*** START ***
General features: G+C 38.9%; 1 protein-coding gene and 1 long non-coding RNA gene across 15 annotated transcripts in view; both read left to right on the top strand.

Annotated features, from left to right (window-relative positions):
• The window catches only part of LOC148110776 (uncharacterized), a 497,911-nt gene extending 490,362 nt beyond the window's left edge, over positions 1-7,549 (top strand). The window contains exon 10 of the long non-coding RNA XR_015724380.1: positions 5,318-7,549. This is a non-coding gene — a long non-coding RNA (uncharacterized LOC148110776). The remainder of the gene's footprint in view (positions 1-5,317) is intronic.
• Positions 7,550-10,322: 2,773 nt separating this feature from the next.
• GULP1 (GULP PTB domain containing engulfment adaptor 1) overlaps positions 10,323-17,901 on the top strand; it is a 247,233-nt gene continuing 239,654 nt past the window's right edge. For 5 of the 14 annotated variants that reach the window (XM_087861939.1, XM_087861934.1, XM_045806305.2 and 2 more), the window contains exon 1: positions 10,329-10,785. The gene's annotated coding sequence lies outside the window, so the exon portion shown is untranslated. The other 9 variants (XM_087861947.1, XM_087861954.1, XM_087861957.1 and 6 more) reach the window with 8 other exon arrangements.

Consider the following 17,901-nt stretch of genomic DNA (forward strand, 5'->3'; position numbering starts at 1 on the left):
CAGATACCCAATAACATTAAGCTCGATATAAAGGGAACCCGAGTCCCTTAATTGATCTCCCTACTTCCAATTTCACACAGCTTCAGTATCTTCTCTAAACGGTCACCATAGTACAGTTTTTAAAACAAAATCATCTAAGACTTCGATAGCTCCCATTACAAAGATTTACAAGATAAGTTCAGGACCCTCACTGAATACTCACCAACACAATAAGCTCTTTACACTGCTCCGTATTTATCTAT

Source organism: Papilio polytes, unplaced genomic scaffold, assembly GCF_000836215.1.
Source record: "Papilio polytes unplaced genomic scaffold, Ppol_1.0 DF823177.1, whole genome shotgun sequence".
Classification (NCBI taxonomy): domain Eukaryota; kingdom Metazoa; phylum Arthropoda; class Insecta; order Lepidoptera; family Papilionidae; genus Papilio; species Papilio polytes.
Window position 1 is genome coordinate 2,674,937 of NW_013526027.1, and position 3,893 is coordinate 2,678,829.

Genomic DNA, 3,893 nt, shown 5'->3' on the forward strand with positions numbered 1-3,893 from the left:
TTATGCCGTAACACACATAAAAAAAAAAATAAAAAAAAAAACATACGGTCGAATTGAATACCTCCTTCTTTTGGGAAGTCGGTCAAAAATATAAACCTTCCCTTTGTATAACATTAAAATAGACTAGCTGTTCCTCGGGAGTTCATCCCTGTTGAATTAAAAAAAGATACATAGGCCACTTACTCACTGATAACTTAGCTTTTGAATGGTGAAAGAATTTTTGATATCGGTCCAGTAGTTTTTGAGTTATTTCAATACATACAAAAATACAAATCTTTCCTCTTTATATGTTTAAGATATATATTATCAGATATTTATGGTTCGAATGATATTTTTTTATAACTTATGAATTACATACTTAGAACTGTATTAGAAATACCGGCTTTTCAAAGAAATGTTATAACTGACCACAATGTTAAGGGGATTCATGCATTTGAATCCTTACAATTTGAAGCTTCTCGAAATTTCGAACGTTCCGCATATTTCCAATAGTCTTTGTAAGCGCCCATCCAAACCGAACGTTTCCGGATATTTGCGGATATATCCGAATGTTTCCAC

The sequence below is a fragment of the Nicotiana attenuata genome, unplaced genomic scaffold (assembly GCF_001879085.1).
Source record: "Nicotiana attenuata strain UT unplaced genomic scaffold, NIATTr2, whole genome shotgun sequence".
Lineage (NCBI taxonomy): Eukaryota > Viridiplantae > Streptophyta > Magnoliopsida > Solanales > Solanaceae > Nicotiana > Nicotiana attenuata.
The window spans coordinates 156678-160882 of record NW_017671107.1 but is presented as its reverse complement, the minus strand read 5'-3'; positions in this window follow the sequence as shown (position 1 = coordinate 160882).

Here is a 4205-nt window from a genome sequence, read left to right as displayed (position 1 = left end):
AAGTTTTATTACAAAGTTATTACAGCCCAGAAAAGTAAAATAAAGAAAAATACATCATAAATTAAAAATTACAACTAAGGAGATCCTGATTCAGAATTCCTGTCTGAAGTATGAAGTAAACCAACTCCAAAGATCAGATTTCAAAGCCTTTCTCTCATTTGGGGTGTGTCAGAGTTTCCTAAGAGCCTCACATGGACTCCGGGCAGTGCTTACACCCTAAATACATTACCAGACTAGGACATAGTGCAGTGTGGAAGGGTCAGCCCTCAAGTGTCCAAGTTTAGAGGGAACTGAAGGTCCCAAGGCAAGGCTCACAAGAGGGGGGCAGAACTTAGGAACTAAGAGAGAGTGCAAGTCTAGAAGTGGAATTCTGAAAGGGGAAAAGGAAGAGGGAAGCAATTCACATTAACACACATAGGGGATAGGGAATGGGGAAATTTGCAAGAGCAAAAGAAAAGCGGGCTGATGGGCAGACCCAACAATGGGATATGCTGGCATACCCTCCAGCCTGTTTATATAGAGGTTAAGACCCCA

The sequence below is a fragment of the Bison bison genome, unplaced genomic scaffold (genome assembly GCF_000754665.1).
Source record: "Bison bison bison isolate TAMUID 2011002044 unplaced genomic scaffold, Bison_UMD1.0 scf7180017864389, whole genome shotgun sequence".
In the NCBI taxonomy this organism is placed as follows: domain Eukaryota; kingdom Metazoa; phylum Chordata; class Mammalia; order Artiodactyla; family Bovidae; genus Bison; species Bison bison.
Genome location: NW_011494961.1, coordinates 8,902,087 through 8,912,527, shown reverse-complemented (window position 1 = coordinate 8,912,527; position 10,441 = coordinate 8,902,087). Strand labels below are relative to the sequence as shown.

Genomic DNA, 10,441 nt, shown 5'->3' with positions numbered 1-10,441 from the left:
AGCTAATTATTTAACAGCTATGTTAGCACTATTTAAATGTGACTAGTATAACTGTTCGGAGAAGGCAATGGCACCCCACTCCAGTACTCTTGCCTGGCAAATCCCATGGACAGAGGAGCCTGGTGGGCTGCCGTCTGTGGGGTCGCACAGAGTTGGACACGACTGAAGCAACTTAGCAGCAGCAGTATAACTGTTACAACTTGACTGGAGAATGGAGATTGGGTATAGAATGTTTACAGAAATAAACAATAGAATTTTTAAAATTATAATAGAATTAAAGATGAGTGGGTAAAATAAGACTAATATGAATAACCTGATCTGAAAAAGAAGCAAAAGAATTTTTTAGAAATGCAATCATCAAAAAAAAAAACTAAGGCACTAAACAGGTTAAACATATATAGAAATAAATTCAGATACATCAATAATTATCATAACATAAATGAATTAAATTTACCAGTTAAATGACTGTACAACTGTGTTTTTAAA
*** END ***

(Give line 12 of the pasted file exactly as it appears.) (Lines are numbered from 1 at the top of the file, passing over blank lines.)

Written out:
Genomic DNA, 3,893 nt, shown 5'->3' on the forward strand with positions numbered 1-3,893 from the left: